How to work with jerks

It's better to have task & relationship conflict with a colleague.. If you have to work with someone who rubs you the wrong way, focus on what new perspective that person can add.

"If you do nothing, nothing will happen." This is just one of the lessons I'm instilling in my kids via backhand comments. Mostly I say this when they want something ridiculous, small and trivial while I’m working and they’re sitting on the couch doing — from my perspective — nothing too important. The message is clear: If you want to have something, you need to get it yourself.

But there is also another way of "doing nothing" that gets you "nothing." It's avoiding conflict. Yes, I know. Conflict isn't nice, it's ugly. Most people don't enjoy hurting other people, physically or mentally. But conflict is like a huge rock blocking an entrance. There is no way around it. Of course, you can just wait. Nature takes care of everything, even big huge rocks blocking your way. The wind and rain will slowly but steadily chip away at the rock until it's fragile enough for you to blow it away with a dismissive movement of your hand. But this takes time. In case you are wondering (I did), out in the wild, after 50 years, stones barely show signs of weathering.

So, needless to say, sitting and waiting is not the most efficient approach. But still, most of us do it sometimes. We sit and wait, hoping the conflict will evaporate: The other party leaves, or something miraculously changes.

I purposefully used the word miraculously. How can you expect a person to change their behavior if you don't spell out what the problem is? Some of you might think, "They should just know." That is another human fallacy — believing that people see the world as you do and have access to the same information. They don't. They aren't you, and they can't read your mind (and neither do you want them to).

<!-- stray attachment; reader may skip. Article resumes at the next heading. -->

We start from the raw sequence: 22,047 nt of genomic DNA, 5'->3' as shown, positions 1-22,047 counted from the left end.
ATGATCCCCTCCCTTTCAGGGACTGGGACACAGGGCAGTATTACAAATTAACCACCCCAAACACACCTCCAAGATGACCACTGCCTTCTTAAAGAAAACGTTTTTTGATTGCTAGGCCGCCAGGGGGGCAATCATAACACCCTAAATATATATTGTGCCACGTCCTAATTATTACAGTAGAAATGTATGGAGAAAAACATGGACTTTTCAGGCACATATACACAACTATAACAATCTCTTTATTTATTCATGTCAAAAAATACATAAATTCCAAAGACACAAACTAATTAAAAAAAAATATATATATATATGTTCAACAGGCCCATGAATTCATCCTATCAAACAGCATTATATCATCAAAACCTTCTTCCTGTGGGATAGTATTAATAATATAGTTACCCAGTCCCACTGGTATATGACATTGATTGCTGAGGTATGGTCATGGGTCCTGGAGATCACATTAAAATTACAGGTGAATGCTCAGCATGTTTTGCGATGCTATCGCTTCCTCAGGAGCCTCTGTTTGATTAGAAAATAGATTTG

"While many people recoil from conflict because they fear it will endanger their relationships, the paradox is that honest conflict — during the hard work together — makes social connectedness grow. When we avoid the argument, nothing happens. Only when we both engage in debate is our capacity to see each other’s perspectives realized." — Margaret Heffernan

Most often, conflict is either work-related (task conflict) or more personal (relationship conflict). This difference is important. When two people don't get along because they often see a task from different perspectives, and they need to have hour-long meetings before deciding on how to position a feature, this is task conflict. This isn't that damaging. Most people welcome this type of conflict. Maybe not with open arms, but they know that continuously engaging with the other person is beneficial. They may even ask one another for advice.

The story is different if the conflict is at a relational level. In these cases, there will be no advice-seeking — even if it would benefit the team. Not too surprising. Why ask someone for advice when you can't stand working with them?

Given relationship conflict's negative impact on collaboration, conflict like this shouldn't be allowed to linger for too long. Unfortunately, it's the harder one to address in a team. It's personal.

There might be a glimmer of hope. The combination of relationship and task conflict between two people has a less severe impact on collaboration patterns than a solely relationship-based conflict. It's like some people are able to do some weird mental gymnastics when they have personal issues with someone (relationship conflict) and that same person approaches every discussion from a different angle (task conflict). By putting the personal issue to the side and focus on the task conflict, they are able to collaborate even with those “complicated colleagues”.

We should all strive to push personal issues to the side and focus on the benefits: getting to hear someone else’s point of view. Of course, don’t follow this advice blindly. Some personal issues should never be pushed aside (e.g., any form of harassment or abuse). If you are unsure where to start, begin with a Manual of Me, a personal handbook that describes how you work and communicate.


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